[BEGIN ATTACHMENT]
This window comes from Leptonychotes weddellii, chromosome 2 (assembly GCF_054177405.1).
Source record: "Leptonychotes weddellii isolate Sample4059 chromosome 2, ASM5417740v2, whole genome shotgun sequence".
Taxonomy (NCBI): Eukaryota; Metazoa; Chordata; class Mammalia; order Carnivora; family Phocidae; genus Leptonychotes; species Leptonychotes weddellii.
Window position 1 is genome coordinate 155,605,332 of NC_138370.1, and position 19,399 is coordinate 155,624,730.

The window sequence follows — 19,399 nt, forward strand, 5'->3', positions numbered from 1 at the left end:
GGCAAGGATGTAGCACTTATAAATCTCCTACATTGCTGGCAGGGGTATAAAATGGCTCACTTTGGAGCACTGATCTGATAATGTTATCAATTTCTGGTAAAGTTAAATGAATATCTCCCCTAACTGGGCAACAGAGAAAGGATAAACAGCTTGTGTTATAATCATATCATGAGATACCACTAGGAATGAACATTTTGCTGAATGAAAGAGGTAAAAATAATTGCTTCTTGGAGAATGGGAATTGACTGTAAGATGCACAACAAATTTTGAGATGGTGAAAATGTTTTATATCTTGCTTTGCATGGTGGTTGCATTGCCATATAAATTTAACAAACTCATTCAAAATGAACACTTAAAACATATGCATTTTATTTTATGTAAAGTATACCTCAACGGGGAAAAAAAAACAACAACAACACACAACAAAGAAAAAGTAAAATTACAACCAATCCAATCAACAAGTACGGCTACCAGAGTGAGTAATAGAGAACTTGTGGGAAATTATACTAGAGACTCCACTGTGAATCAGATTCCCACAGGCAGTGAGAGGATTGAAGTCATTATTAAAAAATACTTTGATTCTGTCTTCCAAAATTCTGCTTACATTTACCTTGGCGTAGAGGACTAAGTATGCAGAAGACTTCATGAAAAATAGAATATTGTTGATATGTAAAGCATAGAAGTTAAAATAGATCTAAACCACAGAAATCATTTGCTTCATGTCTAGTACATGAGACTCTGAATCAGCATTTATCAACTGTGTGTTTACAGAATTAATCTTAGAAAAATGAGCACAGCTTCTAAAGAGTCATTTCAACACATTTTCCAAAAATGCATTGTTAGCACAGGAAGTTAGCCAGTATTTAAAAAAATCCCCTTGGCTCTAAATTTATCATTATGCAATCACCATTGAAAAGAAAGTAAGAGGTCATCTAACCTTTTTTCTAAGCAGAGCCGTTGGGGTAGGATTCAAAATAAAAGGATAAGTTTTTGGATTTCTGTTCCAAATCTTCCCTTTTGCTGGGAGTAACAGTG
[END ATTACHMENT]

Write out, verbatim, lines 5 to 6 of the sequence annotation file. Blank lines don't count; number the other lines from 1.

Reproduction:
The window sequence follows — 19,399 nt, forward strand, 5'->3', positions numbered from 1 at the left end:
GGCAAGGATGTAGCACTTATAAATCTCCTACATTGCTGGCAGGGGTATAAAATGGCTCACTTTGGAGCACTGATCTGATAATGTTATCAATTTCTGGTAAAGTTAAATGAATATCTCCCCTAACTGGGCAACAGAGAAAGGATAAACAGCTTGTGTTATAATCATATCATGAGATACCACTAGGAATGAACATTTTGCTGAATGAAAGAGGTAAAAATAATTGCTTCTTGGAGAATGGGAATTGACTGTAAGATGCACAACAAATTTTGAGATGGTGAAAATGTTTTATATCTTGCTTTGCATGGTGGTTGCATTGCCATATAAATTTAACAAACTCATTCAAAATGAACACTTAAAACATATGCATTTTATTTTATGTAAAGTATACCTCAACGGGGAAAAAAAAACAACAACAACACACAACAAAGAAAAAGTAAAATTACAACCAATCCAATCAACAAGTACGGCTACCAGAGTGAGTAATAGAGAACTTGTGGGAAATTATACTAGAGACTCCACTGTGAATCAGATTCCCACAGGCAGTGAGAGGATTGAAGTCATTATTAAAAAATACTTTGATTCTGTCTTCCAAAATTCTGCTTACATTTACCTTGGCGTAGAGGACTAAGTATGCAGAAGACTTCATGAAAAATAGAATATTGTTGATATGTAAAGCATAGAAGTTAAAATAGATCTAAACCACAGAAATCATTTGCTTCATGTCTAGTACATGAGACTCTGAATCAGCATTTATCAACTGTGTGTTTACAGAATTAATCTTAGAAAAATGAGCACAGCTTCTAAAGAGTCATTTCAACACATTTTCCAAAAATGCATTGTTAGCACAGGAAGTTAGCCAGTATTTAAAAAAATCCCCTTGGCTCTAAATTTATCATTATGCAATCACCATTGAAAAGAAAGTAAGAGGTCATCTAACCTTTTTTCTAAGCAGAGCCGTTGGGGTAGGATTCAAAATAAAAGGATAAGTTTTTGGATTTCTGTTCCAAATCTTCCCTTTTGCTGGGAGTAACAGTG